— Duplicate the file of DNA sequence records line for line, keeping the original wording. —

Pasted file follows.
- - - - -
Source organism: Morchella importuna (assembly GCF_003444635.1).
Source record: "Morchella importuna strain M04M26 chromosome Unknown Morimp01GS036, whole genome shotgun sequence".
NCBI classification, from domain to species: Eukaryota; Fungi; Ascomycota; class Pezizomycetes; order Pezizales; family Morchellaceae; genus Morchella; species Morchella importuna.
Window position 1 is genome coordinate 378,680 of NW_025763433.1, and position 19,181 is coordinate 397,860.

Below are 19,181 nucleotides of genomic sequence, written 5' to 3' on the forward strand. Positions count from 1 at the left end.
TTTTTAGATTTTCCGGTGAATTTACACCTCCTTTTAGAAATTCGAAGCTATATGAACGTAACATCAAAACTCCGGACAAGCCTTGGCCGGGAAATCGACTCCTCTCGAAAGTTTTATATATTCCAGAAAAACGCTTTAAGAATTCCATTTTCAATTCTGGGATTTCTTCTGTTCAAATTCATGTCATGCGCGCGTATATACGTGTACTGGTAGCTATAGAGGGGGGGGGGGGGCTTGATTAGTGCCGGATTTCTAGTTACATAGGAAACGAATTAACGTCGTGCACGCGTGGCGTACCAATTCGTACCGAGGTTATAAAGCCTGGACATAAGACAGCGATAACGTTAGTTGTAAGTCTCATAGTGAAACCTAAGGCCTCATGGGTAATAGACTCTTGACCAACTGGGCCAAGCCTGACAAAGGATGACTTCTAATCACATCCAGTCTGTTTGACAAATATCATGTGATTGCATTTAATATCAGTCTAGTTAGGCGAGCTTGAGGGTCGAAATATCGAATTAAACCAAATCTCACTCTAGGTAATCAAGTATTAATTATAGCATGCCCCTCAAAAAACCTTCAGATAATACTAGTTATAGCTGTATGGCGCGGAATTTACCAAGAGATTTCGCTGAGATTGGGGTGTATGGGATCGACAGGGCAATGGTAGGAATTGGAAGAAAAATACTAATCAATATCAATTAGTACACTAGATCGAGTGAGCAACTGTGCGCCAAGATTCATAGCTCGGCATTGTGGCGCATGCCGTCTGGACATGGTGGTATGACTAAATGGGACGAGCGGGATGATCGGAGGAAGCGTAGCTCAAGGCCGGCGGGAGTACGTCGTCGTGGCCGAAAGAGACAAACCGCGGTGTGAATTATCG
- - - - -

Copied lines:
Source organism: Morchella importuna (assembly GCF_003444635.1).
Source record: "Morchella importuna strain M04M26 chromosome Unknown Morimp01GS036, whole genome shotgun sequence".
NCBI classification, from domain to species: Eukaryota; Fungi; Ascomycota; class Pezizomycetes; order Pezizales; family Morchellaceae; genus Morchella; species Morchella importuna.
Window position 1 is genome coordinate 378,680 of NW_025763433.1, and position 19,181 is coordinate 397,860.

Below are 19,181 nucleotides of genomic sequence, written 5' to 3' on the forward strand. Positions count from 1 at the left end.
TTTTTAGATTTTCCGGTGAATTTACACCTCCTTTTAGAAATTCGAAGCTATATGAACGTAACATCAAAACTCCGGACAAGCCTTGGCCGGGAAATCGACTCCTCTCGAAAGTTTTATATATTCCAGAAAAACGCTTTAAGAATTCCATTTTCAATTCTGGGATTTCTTCTGTTCAAATTCATGTCATGCGCGCGTATATACGTGTACTGGTAGCTATAGAGGGGGGGGGGGGGCTTGATTAGTGCCGGATTTCTAGTTACATAGGAAACGAATTAACGTCGTGCACGCGTGGCGTACCAATTCGTACCGAGGTTATAAAGCCTGGACATAAGACAGCGATAACGTTAGTTGTAAGTCTCATAGTGAAACCTAAGGCCTCATGGGTAATAGACTCTTGACCAACTGGGCCAAGCCTGACAAAGGATGACTTCTAATCACATCCAGTCTGTTTGACAAATATCATGTGATTGCATTTAATATCAGTCTAGTTAGGCGAGCTTGAGGGTCGAAATATCGAATTAAACCAAATCTCACTCTAGGTAATCAAGTATTAATTATAGCATGCCCCTCAAAAAACCTTCAGATAATACTAGTTATAGCTGTATGGCGCGGAATTTACCAAGAGATTTCGCTGAGATTGGGGTGTATGGGATCGACAGGGCAATGGTAGGAATTGGAAGAAAAATACTAATCAATATCAATTAGTACACTAGATCGAGTGAGCAACTGTGCGCCAAGATTCATAGCTCGGCATTGTGGCGCATGCCGTCTGGACATGGTGGTATGACTAAATGGGACGAGCGGGATGATCGGAGGAAGCGTAGCTCAAGGCCGGCGGGAGTACGTCGTCGTGGCCGAAAGAGACAAACCGCGGTGTGAATTATCG